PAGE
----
My ex-FIL has a condition that psychologists refer to Munchausen Syndrome – factitious disorder imposed on self is associated with severe emotional difficulties. This is a condition named after Baron Munchausen who was a an 18th century German officer who was known for embellishing the stories of his life and experiences—is the most severe type of factitious disorder.  In many cases it can lead to your children being diagnosed as depressives or with social phobias.  I would think that it would lead to embaressment due to explaining to others about your atypical exaggeration and embellishment of your life and activities.  Kids see through other kids’ parents because they have nothing at stake in helping to maintain the pretense.  


People who suffer from this condition also need to dominate conversations and to use any group as a captive audience for the outlandish stories.


It was probably, also, the excessive time my ex-wife had us visiting with her parents that factored into the doom of our marriage.  There is a limit to how much time you want to spend with a bigoted know-it-all and this guy had us there many times a month for every Jewish holiday, and every family celebration – meaning 2-3 times a week.  That sounds nice on the surface but became overbearing as married life sunk in for myex- wife and me.


You need those first years to establish your marriage with each other, not to establish your slavish relationship with in-laws who should not be a major factor in your lives.


In addition, he and my ex-MIL would mock my professional credentials and my profession as a chiropractor referring to me as “not a REAL doctor” which meant a medication-writing MD or DO.  Tolerating this barrage was a part of my married life but when it was combined with the twice-weekly visits (that could not be avoided) I cringed every time my wife would tell me about our next obligation to see them.


My divorce decree specifically mentioned that I was never to write about her by name or mention her psycho-medical issues.  I think it is clear that I have not done that except in the vaguest terms.  I feel sympathy for her that even at an advancing age she still lives under the thumb (or fear) of her father and his mental problems.


For the last 2 yearsI have been married to another woman whose parents celebrate me as a blessing to their family.  They also live in another country and don’t speak English.  Even my wife’s ex-husband is a part of our family life and often comes over for events around their daughters and for family holidays like Thanksgiving and Christmas.


2) Once of the worst problems to live with emotionally is being poor.  I am talking about being part of the “working poor” who make money but never enough to be comfortable.  It is a sickening feeling to not be able to treat your friends to coffees, contribute to a good cause, or share in other peoples’ experiences with a contribution.  You are considered “cheap” but it is the inhumane life of having to make choices between buying health insurance each month or meeting your car payment.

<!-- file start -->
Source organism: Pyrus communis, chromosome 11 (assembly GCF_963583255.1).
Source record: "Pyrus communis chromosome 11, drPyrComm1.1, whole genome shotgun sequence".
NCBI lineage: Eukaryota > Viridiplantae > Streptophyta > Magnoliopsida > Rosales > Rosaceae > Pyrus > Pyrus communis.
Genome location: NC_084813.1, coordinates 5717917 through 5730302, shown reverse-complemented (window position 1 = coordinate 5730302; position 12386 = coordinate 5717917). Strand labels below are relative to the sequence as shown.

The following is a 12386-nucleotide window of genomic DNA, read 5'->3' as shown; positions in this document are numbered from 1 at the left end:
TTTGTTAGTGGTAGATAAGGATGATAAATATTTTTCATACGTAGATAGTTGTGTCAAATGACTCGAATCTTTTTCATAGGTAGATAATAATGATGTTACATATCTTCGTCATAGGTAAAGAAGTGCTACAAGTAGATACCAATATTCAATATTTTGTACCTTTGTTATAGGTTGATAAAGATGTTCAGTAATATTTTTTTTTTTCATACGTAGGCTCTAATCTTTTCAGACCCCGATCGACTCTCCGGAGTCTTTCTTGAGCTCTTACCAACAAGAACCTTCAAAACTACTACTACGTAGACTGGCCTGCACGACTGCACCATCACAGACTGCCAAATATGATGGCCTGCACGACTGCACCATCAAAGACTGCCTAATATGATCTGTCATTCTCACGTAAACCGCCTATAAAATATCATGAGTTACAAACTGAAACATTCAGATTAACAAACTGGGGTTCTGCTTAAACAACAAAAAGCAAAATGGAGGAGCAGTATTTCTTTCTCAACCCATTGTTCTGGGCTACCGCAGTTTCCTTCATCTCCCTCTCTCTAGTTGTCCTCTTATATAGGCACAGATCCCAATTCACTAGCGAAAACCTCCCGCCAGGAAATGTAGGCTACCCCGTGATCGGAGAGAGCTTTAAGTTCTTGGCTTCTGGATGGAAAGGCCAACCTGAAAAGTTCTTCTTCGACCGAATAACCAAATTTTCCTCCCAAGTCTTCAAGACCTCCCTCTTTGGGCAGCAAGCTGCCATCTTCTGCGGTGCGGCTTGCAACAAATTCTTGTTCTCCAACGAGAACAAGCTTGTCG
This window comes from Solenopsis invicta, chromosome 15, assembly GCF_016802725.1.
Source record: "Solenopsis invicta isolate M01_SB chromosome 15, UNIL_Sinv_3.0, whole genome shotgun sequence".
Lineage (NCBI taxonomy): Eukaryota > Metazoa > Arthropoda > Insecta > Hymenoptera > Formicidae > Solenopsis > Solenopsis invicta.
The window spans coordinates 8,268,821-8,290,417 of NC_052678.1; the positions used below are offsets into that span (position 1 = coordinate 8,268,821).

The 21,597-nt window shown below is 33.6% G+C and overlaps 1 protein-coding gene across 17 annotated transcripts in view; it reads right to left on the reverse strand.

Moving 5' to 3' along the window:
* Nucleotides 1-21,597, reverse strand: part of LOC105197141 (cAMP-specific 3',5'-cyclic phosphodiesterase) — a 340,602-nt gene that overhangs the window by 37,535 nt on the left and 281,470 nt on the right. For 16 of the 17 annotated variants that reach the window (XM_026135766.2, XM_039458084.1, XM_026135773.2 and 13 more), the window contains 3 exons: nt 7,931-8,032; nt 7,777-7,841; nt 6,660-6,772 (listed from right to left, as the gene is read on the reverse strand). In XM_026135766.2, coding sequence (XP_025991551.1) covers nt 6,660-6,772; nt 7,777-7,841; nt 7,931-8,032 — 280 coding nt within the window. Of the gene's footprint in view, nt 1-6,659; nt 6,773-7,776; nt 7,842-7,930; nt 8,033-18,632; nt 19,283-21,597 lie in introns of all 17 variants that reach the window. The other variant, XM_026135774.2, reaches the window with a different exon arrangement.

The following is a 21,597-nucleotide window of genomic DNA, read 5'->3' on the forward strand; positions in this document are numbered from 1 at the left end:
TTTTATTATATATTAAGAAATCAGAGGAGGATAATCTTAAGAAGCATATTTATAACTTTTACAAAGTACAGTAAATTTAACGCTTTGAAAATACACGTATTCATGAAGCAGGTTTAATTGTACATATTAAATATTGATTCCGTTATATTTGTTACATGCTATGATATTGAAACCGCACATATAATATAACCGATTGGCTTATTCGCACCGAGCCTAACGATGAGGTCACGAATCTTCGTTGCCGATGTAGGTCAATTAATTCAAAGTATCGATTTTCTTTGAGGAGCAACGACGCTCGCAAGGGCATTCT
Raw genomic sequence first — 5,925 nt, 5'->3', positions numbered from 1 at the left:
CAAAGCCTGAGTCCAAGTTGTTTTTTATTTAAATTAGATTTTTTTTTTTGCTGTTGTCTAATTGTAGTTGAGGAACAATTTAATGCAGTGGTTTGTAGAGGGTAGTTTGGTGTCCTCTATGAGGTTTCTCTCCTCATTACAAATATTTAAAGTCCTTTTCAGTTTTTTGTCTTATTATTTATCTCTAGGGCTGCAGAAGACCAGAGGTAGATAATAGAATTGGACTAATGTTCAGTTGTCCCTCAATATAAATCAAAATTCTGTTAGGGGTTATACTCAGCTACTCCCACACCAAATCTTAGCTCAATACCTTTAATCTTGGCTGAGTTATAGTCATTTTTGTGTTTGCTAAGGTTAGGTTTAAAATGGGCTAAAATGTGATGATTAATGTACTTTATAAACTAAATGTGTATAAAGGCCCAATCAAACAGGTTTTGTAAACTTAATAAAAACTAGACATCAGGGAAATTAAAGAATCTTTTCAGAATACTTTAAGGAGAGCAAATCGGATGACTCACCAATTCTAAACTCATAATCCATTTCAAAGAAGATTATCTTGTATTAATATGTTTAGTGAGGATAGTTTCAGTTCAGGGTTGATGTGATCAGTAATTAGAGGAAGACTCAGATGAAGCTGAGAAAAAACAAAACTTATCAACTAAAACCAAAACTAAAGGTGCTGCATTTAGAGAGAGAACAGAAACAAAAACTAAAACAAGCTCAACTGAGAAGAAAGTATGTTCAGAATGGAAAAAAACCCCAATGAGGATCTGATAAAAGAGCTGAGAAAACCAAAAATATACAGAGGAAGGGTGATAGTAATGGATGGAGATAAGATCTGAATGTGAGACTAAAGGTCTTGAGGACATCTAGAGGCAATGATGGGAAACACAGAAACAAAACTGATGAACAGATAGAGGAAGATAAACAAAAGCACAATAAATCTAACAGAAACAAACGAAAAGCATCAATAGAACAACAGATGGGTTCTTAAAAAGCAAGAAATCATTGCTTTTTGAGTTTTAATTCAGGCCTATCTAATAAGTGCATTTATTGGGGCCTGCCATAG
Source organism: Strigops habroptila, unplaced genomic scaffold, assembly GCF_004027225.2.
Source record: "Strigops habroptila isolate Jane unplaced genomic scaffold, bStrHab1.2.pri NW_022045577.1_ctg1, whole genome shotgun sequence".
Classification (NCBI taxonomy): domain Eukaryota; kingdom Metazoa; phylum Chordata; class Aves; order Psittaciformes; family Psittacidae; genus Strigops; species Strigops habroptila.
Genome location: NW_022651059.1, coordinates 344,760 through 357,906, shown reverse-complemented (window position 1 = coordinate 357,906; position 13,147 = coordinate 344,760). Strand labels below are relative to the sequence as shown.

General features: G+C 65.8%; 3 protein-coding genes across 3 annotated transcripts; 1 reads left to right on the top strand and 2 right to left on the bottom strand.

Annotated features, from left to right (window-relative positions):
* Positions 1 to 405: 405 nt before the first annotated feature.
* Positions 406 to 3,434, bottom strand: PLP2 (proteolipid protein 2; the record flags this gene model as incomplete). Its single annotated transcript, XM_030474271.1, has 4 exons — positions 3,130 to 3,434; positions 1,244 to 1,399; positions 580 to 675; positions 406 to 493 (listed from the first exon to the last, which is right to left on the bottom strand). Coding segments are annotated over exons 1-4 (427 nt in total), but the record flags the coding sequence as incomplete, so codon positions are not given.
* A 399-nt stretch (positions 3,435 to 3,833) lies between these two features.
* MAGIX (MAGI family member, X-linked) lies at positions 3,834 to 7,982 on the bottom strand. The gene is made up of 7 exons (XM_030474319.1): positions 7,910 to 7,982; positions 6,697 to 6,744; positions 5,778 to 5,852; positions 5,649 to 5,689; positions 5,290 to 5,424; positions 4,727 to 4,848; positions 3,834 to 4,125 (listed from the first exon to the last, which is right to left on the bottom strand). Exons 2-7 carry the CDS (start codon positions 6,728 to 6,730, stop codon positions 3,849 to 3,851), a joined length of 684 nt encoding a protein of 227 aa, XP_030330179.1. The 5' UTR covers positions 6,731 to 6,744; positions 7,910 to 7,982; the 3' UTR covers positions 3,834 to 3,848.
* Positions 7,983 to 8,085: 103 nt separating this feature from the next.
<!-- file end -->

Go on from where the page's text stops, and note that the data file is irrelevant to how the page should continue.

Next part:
It is hard to be judged as being “unworthy” by someone you are interested in because your job doesn’t pay well enough or you are unable to find employment despite training and degrees.  Life goes on and you are trying to get some kind of hold on something worthwhile that uses your skill set.


It drains your soul, empties your humanity, and robs your sense of self.


I knew plenty of people who were “pretend” poor – they had low-paying jobs but parents who paid for all of their expenses from a car and insurance to rent or home purchase.  On paper they made $14K but they lived the life of a person making $60K.  They qualified for low-income health insurance, subsidies for heat and other utilities, and low-income loans.  They saw no problem in accepting these handouts meant for people in much more desperate situations.


People making a (barely-sufficient) $20K were not eligible for these same subsidies and probably had jobs that were much more demanding with stricter rules to follow.


As an aside, did you know that Walmart gives out employment applications along with forms for applying for Medicaid and food stamps since they know that the people they hire will never be eligible for company-sponsored health insurance due to insufficient hours at minimum wage.


3)  Everyone wants an incredible revelation about weight control; they want a thunderous moment where science and discovery come together to create the answer to getting and maintaining a healthy weight.  There is nothing like that and there never will be.  Sorry.


What there is out there will eb summed up here.


Food choices


Portion control


Exercise.


If you can’t control for one of these then you have to do more of the other two.


If you can’t exercise much then you need to make better food choices and eat less.


If you can’t control what you can find to eat because you are never home to make healthy food then you need to eat less of the food you find or find lower-calorie choices when you can.